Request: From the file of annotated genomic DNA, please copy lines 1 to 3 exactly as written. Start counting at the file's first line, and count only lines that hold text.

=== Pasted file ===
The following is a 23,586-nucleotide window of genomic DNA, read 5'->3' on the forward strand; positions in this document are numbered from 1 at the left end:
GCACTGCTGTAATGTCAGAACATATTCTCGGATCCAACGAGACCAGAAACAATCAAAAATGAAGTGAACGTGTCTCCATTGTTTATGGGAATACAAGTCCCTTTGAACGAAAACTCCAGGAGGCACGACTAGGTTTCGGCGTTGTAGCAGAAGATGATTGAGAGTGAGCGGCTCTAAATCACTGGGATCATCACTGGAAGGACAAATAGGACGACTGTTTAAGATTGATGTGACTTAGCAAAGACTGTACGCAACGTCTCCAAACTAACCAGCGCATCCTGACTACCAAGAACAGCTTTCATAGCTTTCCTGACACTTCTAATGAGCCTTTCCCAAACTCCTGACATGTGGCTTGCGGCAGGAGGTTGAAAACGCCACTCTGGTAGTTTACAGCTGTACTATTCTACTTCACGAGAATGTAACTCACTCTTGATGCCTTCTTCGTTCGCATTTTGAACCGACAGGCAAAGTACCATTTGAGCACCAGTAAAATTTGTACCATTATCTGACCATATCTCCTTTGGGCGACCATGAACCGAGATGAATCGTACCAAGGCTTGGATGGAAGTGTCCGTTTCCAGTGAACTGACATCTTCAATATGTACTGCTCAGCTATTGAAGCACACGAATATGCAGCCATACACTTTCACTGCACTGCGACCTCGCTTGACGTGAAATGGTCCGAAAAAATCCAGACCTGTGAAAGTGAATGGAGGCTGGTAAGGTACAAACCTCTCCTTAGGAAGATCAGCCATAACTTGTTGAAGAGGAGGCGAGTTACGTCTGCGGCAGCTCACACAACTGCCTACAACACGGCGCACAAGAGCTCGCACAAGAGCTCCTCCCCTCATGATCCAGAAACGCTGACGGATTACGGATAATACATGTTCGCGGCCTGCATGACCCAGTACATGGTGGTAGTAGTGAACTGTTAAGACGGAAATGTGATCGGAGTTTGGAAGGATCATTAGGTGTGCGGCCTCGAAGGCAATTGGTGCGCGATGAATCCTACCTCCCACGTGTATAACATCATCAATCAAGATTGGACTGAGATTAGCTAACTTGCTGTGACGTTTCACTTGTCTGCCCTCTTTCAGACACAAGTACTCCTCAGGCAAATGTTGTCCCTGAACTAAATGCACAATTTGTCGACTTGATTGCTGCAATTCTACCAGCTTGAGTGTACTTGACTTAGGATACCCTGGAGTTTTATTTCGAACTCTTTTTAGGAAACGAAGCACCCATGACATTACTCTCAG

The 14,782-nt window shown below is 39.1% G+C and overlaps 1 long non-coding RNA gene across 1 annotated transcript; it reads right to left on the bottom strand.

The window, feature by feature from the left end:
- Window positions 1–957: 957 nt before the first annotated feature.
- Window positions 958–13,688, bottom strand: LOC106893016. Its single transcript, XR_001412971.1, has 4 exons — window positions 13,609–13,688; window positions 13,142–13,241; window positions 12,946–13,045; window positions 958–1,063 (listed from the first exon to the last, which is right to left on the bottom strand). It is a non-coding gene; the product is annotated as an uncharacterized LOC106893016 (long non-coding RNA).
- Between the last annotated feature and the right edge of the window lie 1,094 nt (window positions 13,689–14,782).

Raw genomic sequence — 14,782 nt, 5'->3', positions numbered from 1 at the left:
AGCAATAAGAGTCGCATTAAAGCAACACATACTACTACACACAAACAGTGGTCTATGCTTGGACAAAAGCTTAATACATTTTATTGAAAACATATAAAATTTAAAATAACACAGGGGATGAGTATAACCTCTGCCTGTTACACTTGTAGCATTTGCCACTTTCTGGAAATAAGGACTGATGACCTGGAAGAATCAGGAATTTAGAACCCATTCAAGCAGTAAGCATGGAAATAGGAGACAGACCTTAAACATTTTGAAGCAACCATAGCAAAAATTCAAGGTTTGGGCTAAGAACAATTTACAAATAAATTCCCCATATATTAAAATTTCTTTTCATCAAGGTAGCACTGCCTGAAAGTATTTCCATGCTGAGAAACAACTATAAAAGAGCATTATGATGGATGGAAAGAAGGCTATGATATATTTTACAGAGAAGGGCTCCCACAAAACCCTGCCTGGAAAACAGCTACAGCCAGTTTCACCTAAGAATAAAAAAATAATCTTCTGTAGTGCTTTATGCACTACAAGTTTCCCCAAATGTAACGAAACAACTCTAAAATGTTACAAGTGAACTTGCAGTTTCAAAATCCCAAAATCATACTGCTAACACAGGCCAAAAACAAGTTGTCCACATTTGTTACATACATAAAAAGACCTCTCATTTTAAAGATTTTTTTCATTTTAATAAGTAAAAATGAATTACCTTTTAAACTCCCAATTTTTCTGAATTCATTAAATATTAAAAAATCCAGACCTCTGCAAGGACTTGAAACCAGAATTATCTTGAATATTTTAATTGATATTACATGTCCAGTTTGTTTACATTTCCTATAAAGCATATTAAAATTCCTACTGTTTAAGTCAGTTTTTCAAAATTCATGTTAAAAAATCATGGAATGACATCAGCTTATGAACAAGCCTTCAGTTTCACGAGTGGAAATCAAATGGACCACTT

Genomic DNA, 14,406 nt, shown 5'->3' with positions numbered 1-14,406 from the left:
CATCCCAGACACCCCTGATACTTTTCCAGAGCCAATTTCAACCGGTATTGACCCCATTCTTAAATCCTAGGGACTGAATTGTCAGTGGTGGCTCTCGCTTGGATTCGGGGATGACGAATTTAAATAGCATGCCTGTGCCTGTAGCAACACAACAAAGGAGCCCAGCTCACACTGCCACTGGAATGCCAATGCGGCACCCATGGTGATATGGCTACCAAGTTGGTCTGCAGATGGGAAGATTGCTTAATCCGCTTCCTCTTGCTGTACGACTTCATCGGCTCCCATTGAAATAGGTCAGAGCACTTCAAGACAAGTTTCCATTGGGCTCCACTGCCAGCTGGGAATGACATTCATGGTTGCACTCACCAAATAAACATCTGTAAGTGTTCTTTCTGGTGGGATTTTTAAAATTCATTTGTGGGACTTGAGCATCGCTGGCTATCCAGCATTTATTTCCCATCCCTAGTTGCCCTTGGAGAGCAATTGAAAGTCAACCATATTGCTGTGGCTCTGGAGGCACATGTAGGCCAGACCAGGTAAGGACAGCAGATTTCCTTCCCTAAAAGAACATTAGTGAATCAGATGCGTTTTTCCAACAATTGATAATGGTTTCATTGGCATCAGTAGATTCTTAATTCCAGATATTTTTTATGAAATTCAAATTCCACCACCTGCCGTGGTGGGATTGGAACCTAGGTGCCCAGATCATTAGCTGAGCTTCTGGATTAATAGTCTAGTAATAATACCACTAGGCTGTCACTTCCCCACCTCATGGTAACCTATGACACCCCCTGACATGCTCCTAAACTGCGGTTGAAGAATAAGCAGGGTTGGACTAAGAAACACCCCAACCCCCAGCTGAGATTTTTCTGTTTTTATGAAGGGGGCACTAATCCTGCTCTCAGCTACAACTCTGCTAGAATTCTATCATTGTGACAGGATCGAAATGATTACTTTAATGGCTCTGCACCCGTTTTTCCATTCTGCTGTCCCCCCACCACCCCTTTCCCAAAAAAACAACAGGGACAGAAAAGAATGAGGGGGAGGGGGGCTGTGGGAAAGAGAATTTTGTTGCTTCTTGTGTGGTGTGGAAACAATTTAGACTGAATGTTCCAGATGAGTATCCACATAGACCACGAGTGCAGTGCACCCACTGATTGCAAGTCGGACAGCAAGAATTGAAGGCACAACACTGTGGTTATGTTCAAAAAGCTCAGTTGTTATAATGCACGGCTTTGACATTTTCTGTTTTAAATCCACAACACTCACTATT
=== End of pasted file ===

The following is a 23,586-nucleotide window of genomic DNA, read 5'->3' on the forward strand; positions in this document are numbered from 1 at the left end:
GCACTGCTGTAATGTCAGAACATATTCTCGGATCCAACGAGACCAGAAACAATCAAAAATGAAGTGAACGTGTCTCCATTGTTTATGGGAATACAAGTCCCTTTGAACGAAAACTCCAGGAGGCACGACTAGGTTTCGGCGTTGTAGCAGAAGATGATTGAGAGTGAGCGGCTCTAAATCACTGGGATCATCACTGGAAGGACAAATAGGACGACTGTTTAAGATTGATGTGACTTAGCAAAGACTGTACGCAACGTCTCCAAACTAACCAGCGCATCCTGACTACCAAGAACAGCTTTCATAGCTTTCCTGACACTTCTAATGAGCCTTTCCCAAACTCCTGACATGTGGCTTGCGGCAGGAGGTTGAAAACGCCACTCTGGTAGTTTACAGCTGTACTATTCTACTTCACGAGAATGTAACTCACTCTTGATGCCTTCTTCGTTCGCATTTTGAACCGACAGGCAAAGTACCATTTGAGCACCAGTAAAATTTGTACCATTATCTGACCATATCTCCTTTGGGCGACCATGAACCGAGATGAATCGTACCAAGGCTTGGATGGAAGTGTCCGTTTCCAGTGAACTGACATCTTCAATATGTACTGCTCAGCTATTGAAGCACACGAATATGCAGCCATACACTTTCACTGCACTGCGACCTCGCTTGACGTGAAATGGTCCGAAAAAATCCAGACCTGTGAAAGTGAATGGAGGCTGGTAAGGTACAAACCTCTCCTTAGGAAGATCAGCCATAACTTGTTGAAGAGGAGGCGAGTTACGTCTGCGGCAGCTCACACAACTGCCTACAACACGGCGCACAAGAGCTCGCACAAGAGCTCCTCCCCTCATGATCCAGAAACGCTGACGGATTACGGATAATACATGTTCGCGGCCTGCATGACCCAGTACATGGTGGTAGTAGTGAACTGTTAAGACGGAAATGTGATCGGAGTTTGGAAGGATCATTAGGTGTGCGGCCTCGAAGGCAATTGGTGCGCGATGAATCCTACCTCCCACGTGTATAACATCATCAATCAAGATTGGACTGAGATTAGCTAACTTGCTGTGACGTTTCACTTGTCTGCCCTCTTTCAGACACAAGTACTCCTCAGGCAAATGTTGTCCCTGAACTAAATGCACAATTTGTCGACTTGATTGCTGCAATTCTACCAGCTTGAGTGTACTTGACTTAGGATACCCTGGAGTTTTATTTCGAACTCTTTTTAGGAAACGAAGCACCCATGACATTACTCTCAG

The 14,782-nt window shown below is 39.1% G+C and overlaps 1 long non-coding RNA gene across 1 annotated transcript; it reads right to left on the bottom strand.